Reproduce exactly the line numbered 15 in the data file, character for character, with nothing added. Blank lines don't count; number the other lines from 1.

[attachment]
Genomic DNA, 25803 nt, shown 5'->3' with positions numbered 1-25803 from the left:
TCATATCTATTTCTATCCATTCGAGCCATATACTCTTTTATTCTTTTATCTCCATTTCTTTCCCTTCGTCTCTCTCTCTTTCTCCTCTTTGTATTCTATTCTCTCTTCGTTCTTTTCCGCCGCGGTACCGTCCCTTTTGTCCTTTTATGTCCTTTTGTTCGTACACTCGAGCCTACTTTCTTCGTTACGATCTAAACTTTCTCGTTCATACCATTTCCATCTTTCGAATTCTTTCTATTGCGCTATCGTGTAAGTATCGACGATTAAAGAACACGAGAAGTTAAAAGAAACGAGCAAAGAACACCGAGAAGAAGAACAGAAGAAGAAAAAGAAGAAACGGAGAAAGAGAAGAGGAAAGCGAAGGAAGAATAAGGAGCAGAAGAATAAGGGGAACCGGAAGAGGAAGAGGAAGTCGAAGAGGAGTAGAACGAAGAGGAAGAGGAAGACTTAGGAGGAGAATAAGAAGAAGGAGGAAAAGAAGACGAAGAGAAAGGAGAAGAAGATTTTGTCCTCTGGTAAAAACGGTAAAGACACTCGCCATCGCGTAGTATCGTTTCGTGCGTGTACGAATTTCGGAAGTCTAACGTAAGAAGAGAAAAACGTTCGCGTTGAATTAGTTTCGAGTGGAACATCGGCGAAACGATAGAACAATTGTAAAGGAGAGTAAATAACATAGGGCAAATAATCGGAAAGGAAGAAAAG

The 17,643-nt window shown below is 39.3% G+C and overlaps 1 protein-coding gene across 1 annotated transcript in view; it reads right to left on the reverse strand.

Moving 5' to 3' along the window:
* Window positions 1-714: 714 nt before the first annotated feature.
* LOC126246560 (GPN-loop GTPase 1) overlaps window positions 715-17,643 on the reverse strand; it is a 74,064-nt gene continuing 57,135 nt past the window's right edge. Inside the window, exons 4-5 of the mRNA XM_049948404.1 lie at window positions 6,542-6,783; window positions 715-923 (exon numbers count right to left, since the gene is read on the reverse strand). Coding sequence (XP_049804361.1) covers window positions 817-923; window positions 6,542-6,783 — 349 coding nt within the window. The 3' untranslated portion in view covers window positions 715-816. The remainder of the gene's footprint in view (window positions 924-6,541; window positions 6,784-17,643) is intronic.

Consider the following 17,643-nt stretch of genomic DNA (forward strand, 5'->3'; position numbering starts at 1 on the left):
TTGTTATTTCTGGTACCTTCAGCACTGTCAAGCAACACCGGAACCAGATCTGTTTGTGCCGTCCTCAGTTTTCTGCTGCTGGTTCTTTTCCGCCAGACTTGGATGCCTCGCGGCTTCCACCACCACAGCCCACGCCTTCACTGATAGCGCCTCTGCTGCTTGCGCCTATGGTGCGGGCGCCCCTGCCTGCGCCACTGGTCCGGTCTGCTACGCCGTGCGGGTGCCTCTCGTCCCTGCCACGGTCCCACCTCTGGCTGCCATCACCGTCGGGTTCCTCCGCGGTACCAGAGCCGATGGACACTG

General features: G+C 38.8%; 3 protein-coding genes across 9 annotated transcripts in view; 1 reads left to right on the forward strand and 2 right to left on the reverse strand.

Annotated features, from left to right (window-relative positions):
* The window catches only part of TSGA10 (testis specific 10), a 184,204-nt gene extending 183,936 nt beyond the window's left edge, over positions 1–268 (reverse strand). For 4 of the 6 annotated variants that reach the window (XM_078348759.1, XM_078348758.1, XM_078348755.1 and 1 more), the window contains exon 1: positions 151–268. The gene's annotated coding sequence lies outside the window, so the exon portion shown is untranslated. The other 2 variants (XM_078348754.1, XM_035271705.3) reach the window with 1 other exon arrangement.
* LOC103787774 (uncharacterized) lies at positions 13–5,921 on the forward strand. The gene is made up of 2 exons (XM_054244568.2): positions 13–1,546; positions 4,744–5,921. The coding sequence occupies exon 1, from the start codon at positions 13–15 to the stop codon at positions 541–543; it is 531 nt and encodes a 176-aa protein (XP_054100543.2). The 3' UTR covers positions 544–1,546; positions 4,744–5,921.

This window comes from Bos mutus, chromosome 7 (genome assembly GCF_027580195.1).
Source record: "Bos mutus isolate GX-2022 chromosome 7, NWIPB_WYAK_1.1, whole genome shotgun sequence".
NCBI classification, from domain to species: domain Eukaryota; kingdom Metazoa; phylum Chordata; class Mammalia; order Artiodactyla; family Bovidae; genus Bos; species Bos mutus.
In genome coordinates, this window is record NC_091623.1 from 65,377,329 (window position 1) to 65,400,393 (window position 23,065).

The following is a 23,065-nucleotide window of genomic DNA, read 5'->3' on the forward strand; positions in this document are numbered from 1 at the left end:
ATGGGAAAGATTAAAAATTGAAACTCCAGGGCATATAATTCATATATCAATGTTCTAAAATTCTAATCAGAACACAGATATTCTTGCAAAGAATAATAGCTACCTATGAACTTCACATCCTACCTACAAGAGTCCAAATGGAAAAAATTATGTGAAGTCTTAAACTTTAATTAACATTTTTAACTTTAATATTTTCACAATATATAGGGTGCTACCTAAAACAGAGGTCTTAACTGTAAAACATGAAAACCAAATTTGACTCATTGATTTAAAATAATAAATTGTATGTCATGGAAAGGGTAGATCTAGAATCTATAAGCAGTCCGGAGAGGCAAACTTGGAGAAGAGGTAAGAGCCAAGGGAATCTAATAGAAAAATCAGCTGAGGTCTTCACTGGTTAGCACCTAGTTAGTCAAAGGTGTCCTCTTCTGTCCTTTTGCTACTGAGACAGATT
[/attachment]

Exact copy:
NCBI classification, from domain to species: domain Eukaryota; kingdom Metazoa; phylum Chordata; class Mammalia; order Artiodactyla; family Bovidae; genus Bos; species Bos mutus.